HealthLawProf Blog

Editor: Katharine Van Tassel
Case Western Reserve University School of Law

Sunday, October 1, 2023

Resolving the Paradox of Payroll-Tax-Based Social Insurance for Disability: Lessons from the Canadian Disability Benefit Act

Mark C. Weber (DePaul University), Resolving the Paradox of Payroll-Tax-Based Social Insurance for Disability: Lessons from the Canadian Disability Benefit Act, (Osgoode L. Stud. Research Paper) (forthcoming 2023):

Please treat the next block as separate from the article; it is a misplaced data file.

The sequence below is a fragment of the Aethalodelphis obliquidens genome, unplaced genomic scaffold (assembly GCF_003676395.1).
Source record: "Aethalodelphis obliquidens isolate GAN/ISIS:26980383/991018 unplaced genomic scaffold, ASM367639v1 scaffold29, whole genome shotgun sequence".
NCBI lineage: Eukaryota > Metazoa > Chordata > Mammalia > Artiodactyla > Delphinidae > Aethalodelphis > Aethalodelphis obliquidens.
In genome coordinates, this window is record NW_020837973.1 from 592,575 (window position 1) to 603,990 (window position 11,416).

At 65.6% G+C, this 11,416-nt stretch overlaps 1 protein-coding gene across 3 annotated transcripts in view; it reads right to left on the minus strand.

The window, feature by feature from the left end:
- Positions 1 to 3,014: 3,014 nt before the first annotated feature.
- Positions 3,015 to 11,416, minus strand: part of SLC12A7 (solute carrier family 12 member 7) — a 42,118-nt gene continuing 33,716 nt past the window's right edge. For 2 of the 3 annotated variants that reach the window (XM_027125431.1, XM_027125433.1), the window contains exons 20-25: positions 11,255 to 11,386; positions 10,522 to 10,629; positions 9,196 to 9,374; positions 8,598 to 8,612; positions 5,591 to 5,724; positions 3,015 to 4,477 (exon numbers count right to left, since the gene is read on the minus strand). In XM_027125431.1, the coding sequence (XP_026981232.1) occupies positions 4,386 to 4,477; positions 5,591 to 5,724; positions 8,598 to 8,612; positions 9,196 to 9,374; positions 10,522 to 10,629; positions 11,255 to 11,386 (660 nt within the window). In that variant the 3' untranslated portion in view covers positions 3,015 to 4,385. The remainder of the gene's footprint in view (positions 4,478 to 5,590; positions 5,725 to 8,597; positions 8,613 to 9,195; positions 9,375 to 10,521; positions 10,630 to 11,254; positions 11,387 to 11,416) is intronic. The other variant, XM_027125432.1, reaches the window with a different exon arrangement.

This paper discusses contributory social insurance for disability—a social scheme in which workers or employers or both pay into a government fund that is then used to pay pensions to workers who experience disability before the age at which they would ordinarily retire. These arrangements are common throughout the world, and are found in Canada and the United States. Although generally viewed as a successful policy innovation, plans of this type present problems. First, there are tensions with a central insight of the disability rights movement: that physical and mental impairments do not necessarily disable, and that disability should be addressed by creating accommodations in the workplace and the rest of the social environment rather than pensioning off individuals with impairments. Second, contributory social insurance typically privileges those people whose disabilities occur later in life, after they have amassed a work history, by providing a higher level of benefits based on earnings rather than the sub-poverty-level income maintenance amounts typically allotted those whose conditions, under current levels of accommodation, keep them perpetually in the fringes of employment or out of the labor force altogether. It seems likely that this inequality will be present with regard to the Canadian system of income support even after the Canadian Disability Benefit program is implemented. Social insurance for disability also entails other inequalities that might be considered problematic. This paper will put forward defenses of social insurance while acknowledging these inequalities. The paper will weigh public policy advantages and disadvantages of contributory social insurance for disability, drawing insights from the disability rights movement and taking into consideration differences among forms of disability and inequalities along the axis of the gender. It will also consider the impact of policy reforms, including the Canadian Disability Benefit, and suggest improvements in contributory social insurance inspired by the Canadian Disability Benefit.

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